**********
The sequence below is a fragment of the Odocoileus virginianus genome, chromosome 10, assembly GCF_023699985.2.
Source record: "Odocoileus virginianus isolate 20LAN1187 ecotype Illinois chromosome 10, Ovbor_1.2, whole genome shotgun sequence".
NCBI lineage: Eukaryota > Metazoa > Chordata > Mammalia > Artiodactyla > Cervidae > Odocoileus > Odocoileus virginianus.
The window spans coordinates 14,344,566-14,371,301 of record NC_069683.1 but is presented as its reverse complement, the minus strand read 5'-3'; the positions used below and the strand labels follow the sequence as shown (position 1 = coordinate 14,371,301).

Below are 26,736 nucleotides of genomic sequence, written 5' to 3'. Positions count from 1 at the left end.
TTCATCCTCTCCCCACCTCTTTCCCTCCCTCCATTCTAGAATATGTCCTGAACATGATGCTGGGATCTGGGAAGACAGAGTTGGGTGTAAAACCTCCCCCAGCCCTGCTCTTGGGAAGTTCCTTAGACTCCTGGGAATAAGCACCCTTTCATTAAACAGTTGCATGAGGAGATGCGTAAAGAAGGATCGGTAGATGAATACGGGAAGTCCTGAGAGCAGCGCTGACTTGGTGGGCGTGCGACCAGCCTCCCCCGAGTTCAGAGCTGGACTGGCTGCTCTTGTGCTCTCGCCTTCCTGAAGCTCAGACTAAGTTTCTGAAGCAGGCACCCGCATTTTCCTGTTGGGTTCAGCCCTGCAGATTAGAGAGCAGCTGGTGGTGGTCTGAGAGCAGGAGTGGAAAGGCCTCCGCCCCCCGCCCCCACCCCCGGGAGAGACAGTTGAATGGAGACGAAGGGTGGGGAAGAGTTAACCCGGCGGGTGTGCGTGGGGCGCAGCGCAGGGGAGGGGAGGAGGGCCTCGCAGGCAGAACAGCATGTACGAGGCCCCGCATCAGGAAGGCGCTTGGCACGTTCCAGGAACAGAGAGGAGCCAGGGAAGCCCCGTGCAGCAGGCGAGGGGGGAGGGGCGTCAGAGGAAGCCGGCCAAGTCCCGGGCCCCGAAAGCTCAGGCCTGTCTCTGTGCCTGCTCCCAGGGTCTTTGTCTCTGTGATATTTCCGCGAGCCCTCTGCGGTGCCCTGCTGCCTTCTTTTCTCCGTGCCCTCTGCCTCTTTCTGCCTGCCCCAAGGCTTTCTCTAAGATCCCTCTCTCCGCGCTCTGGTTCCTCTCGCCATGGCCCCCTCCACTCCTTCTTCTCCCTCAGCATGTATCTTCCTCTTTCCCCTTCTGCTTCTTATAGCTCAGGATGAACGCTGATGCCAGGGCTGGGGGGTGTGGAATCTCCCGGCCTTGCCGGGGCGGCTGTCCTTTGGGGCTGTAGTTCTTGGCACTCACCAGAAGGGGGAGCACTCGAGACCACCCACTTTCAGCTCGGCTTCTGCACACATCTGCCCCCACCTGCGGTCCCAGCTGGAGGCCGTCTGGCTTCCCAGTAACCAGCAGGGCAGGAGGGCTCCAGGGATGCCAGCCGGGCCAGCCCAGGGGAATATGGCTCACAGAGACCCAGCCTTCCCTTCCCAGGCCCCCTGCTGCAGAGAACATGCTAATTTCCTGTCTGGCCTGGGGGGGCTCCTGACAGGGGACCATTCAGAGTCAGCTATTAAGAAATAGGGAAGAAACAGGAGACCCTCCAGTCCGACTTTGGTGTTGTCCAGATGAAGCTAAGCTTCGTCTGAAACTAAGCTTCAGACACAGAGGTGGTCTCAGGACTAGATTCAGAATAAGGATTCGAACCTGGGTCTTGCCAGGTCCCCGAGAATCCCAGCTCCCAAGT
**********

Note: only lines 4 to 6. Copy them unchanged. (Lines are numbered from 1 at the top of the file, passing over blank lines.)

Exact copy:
The window spans coordinates 14,344,566-14,371,301 of record NC_069683.1 but is presented as its reverse complement, the minus strand read 5'-3'; the positions used below and the strand labels follow the sequence as shown (position 1 = coordinate 14,371,301).

Below are 26,736 nucleotides of genomic sequence, written 5' to 3'. Positions count from 1 at the left end.
TTCATCCTCTCCCCACCTCTTTCCCTCCCTCCATTCTAGAATATGTCCTGAACATGATGCTGGGATCTGGGAAGACAGAGTTGGGTGTAAAACCTCCCCCAGCCCTGCTCTTGGGAAGTTCCTTAGACTCCTGGGAATAAGCACCCTTTCATTAAACAGTTGCATGAGGAGATGCGTAAAGAAGGATCGGTAGATGAATACGGGAAGTCCTGAGAGCAGCGCTGACTTGGTGGGCGTGCGACCAGCCTCCCCCGAGTTCAGAGCTGGACTGGCTGCTCTTGTGCTCTCGCCTTCCTGAAGCTCAGACTAAGTTTCTGAAGCAGGCACCCGCATTTTCCTGTTGGGTTCAGCCCTGCAGATTAGAGAGCAGCTGGTGGTGGTCTGAGAGCAGGAGTGGAAAGGCCTCCGCCCCCCGCCCCCACCCCCGGGAGAGACAGTTGAATGGAGACGAAGGGTGGGGAAGAGTTAACCCGGCGGGTGTGCGTGGGGCGCAGCGCAGGGGAGGGGAGGAGGGCCTCGCAGGCAGAACAGCATGTACGAGGCCCCGCATCAGGAAGGCGCTTGGCACGTTCCAGGAACAGAGAGGAGCCAGGGAAGCCCCGTGCAGCAGGCGAGGGGGGAGGGGCGTCAGAGGAAGCCGGCCAAGTCCCGGGCCCCGAAAGCTCAGGCCTGTCTCTGTGCCTGCTCCCAGGGTCTTTGTCTCTGTGATATTTCCGCGAGCCCTCTGCGGTGCCCTGCTGCCTTCTTTTCTCCGTGCCCTCTGCCTCTTTCTGCCTGCCCCAAGGCTTTCTCTAAGATCCCTCTCTCCGCGCTCTGGTTCCTCTCGCCATGGCCCCCTCCACTCCTTCTTCTCCCTCAGCATGTATCTTCCTCTTTCCCCTTCTGCTTCTTATAGCTCAGGATGAACGCTGATGCCAGGGCTGGGGGGTGTGGAATCTCCCGGCCTTGCCGGGGCGGCTGTCCTTTGGGGCTGTAGTTCTTGGCACTCACCAGAAGGGGGAGCACTCGAGACCACCCACTTTCAGCTCGGCTTCTGCACACATCTGCCCCCACCTGCGGTCCCAGCTGGAGGCCGTCTGGCTTCCCAGTAACCAGCAGGGCAGGAGGGCTCCAGGGATGCCAGCCGGGCCAGCCCAGGGGAATATGGCTCACAGAGACCCAGCCTTCCCTTCCCAGGCCCCCTGCTGCAGAGAACATGCTAATTTCCTGTCTGGCCTGGGGGGGCTCCTGACAGGGGACCATTCAGAGTCAGCTATTAAGAAATAGGGAAGAAACAGGAGACCCTCCAGTCCGACTTTGGTGTTGTCCAGATGAAGCTAAGCTTCGTCTGAAACTAAGCTTCAGACACAGAGGTGGTCTCAGGACTAGATTCAGAATAAGGATTCGAACCTGGGTCTTGCCAGGTCCCCGAGAATCCCAGCTCCCAAGT